Yes. To me, that’s Western science that has made that very arbitrary distinction. I think the extent to which we can consider ourselves “objective” is something of a myth because we bring all of our filters, we bring all of our experience, and while I believe you can have a rigorous process that really does your due diligence in research, it’s never separate from who you are and it’s never separate from everything around you. So that Western understanding of science is very different from an Indigenous understanding of science, which is all about place. There is a great book called Native Science by Greg Cajete. It’s one of my favorite books. I’ve got it underlined, I’ve got it marked up. He talks about the metaphoric mind. He talks about how science has to be relational as well. You can’t take it out of life and its context with everything else around it and say, “There’s just this.” That’s why I think technology has gotten so out of control, because it never takes into account what’s going to happen in the future. It doesn’t take into account the consequences of it, meaning some of the pollution or the using up of resources or nuclear power, when we think about waste that’s going to last for thousands and millions of years. That’s unethical in my mind. What you’ve done is borrowed or poisoned the future for your grandchildren. That’s not right. So science has to have ethics. It has to have a relational connection to the world around it. That book is just a beautiful way of understanding science. That’s my foundational book.
Where are you finding hope or joy or inspiration right now?
Plants, seeds, food, anything to do with the outside world. To go out and garden, to have my hands in the soil, to walk out the door in Minnesota in March and hear birds singing, because our winter is very, very quiet. So to hear birds singing as they’re returning on their migration, and the fact that when all that craziness was happening, the political coup and everything, they didn’t care. The birds keep singing. The world around us is just profound in its disconnect from what humans get so excited about. I think of that as a really good check and balance for our priorities. Writing, reading, working with native writers: those are all joyful places to me.
Witchcraft is thought to date back to the Stone Age and for several millennia witches and their male counterparts Warlocks, were the village doctors, herbalists and counselors. In this day and age, true witches and warlocks still revere the earth and all its inhabitants and work for the highest good of all.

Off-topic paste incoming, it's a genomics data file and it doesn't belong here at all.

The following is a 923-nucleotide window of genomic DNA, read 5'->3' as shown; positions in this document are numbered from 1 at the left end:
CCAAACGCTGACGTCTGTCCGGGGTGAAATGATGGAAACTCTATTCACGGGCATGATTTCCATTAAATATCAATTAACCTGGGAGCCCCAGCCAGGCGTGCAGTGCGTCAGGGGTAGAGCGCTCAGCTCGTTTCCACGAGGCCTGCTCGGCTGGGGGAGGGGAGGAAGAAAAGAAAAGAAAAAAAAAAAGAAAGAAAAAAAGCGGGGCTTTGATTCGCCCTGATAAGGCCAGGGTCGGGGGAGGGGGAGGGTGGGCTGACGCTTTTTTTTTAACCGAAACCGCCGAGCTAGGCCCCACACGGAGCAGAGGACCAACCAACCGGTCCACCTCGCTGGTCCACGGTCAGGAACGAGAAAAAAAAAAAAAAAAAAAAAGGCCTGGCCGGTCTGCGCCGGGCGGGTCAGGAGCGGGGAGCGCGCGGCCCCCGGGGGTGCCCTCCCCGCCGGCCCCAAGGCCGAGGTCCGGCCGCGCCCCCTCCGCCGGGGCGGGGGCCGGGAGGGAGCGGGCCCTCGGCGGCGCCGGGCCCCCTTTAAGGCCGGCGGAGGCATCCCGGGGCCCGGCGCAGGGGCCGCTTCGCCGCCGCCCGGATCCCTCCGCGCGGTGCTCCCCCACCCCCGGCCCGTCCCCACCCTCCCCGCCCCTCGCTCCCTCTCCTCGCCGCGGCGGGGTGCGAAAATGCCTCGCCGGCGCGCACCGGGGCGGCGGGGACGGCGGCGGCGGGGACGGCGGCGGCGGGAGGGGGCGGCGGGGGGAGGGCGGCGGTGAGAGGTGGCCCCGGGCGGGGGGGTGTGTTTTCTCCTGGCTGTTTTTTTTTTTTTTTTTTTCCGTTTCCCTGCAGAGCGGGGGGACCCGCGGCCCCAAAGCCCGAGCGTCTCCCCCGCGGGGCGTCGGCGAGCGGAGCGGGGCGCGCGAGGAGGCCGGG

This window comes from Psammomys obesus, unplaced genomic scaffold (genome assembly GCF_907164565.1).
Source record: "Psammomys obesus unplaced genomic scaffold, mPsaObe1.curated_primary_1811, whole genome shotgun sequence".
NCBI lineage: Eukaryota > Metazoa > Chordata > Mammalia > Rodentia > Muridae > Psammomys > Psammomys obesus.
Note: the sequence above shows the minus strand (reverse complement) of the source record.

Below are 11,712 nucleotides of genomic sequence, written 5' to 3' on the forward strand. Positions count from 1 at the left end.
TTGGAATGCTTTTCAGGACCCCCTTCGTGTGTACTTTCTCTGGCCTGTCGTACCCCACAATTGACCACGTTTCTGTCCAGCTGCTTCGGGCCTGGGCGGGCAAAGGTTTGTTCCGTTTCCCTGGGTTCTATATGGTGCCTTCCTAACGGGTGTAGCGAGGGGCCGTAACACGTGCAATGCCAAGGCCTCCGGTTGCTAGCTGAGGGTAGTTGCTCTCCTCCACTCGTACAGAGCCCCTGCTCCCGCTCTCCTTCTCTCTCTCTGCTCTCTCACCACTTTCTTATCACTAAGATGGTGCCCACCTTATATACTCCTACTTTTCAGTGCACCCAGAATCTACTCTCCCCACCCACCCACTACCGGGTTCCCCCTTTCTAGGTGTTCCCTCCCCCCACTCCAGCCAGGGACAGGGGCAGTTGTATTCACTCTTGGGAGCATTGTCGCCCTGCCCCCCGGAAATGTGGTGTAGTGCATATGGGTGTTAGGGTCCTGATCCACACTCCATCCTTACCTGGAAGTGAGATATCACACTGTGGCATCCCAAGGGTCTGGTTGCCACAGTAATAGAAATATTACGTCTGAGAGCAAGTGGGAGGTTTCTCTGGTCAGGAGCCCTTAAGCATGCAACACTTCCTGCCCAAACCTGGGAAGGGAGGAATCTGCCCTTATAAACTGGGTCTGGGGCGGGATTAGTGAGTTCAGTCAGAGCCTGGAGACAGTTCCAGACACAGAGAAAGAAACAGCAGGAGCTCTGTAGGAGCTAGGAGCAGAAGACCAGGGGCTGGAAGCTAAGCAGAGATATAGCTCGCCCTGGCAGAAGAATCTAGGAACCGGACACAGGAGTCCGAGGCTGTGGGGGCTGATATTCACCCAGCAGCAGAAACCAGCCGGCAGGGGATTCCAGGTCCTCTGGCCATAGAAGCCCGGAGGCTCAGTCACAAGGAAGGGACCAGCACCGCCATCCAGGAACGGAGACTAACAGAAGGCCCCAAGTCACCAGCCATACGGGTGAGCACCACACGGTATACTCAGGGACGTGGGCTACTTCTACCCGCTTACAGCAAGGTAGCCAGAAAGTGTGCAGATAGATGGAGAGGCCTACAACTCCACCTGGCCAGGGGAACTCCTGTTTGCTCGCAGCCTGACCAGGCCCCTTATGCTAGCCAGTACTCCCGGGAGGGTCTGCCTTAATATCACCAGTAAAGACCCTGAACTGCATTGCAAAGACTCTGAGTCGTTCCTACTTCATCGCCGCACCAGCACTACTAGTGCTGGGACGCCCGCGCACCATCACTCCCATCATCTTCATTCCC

The writing process begins before you type words into your computer or put pen to paper.
The first step in the writing process is research. You should focus on your topic and learn as much as you can about it before you start writing. After you begin writing, you may well identify “holes” in your thinking or writing and you will have to do more research.
If your topic is broad, you may want to narrow it down. This usually becomes apparent after you’ve started writing. For instance, if you’re writing a biography about John F. Kennedy, you might focus on the years of his presidency, rather than on his childhood or education.
You should jot down all your thoughts about your topic, then develop a theme and related ideas about your central theme. Think about your audience and what they want and need to know.
I have been writing a narrative poetry piece about our drowning world: how the water keeps rising and eating up and flooding land. I’m not a scientist, so I needed to do a lot of research on this. My previous collection of poems was about Alzheimer’s Disease and I also needed to do a lot of research about this disease. I have not finished the piece about the drowning world, but if you would like to check out my collection about Alzheimer’s, check out this link:
The four elements: earth, wind, fire, water in your writing can be exhilarating. They can be used to make your plots more interesting, your poetry more vivid.
The four elements can be nurturing, but they can also destroy. There is much possibility in these primitive forces. Fire, for instance, can be cleansing or destructive at the same time. The four elements can also be nurturing and life affirming. Seeds in the earth, when it meets water, can grow plants. There is a cycle of renewal.
Nature’s climate is disconnected from the political climate. Birds sing, regardless of the presidential elections. It’s grounding to go out and take a walk in nature and think about the universality of life, and you’re writing,
I recently began a narrative poem about what would happen if the earth started drowning, as they’re predicting it will. What if nature really went wild and the water flooded the earth?
My most recent collection of poems touched on the world of illness and alternate states of reality. Check it out: